Regardless of when the fighting stops, it has become increasingly clear that the political solution demanded by NATO will involve some form of interim power-sharing between rebels and elements of the old regime, rather than installing the Benghazi-based rebel leadership the new rulers in Tripoli. On one hand, that’s the inevitable consequence of the regime’s survival of NATO’s air war, and he fact that the alliance has no intention of launching a ground invasion. But it may actually be viewed in Western capitals as the more desirable outcome so as to avoid repeating the mistakes of the U.S.-led invasions of Afghanistan and Iraq.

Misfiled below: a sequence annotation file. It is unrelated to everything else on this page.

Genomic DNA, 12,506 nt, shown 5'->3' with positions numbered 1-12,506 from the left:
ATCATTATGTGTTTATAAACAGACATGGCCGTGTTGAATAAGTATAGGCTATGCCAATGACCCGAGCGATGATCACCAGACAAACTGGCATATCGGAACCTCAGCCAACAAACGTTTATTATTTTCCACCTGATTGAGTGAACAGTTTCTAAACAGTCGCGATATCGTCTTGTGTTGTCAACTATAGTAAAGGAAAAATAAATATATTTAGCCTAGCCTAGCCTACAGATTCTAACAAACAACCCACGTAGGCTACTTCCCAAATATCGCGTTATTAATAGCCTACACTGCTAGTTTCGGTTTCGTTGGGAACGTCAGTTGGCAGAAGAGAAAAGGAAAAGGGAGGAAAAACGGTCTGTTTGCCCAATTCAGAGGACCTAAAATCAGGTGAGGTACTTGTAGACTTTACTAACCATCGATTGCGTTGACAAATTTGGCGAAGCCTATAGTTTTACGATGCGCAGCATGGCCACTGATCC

The British government effectively said as much in in a document presented to the rebel Transitional National Council leadership in Benghazi, calling for a “politically inclusive settlement” to avoid repeating mistakes made by the U.S. in Iraq. Britain’s International Development Secretary Andrew Mitchell this week stressed “the importance of using to the maximum possible extent existing structures” when it comes to security in a post-conflict Libya. In other words, he made clear, don’t expect a wholesale dismantling of the old regime police and army: “One of the first things that should happen once Tripoli falls is that someone should get on the phone to the former Tripoli chief of police and tell him he’s got a job and he needs to ensure the safety and security of the people of Tripoli,” Mitchell said Tuesday at a press conference announcing the recommendations his government had made to Benghazi. He also made clear that the U.K. and its partners would have major input into decision making, given their central role in the war effort. The rebels are simply unable to topple Gaddafi and set up an alternative regime without Western backing, which means the Western powers are in a stronger position to set limits on the rebels’ ambitions.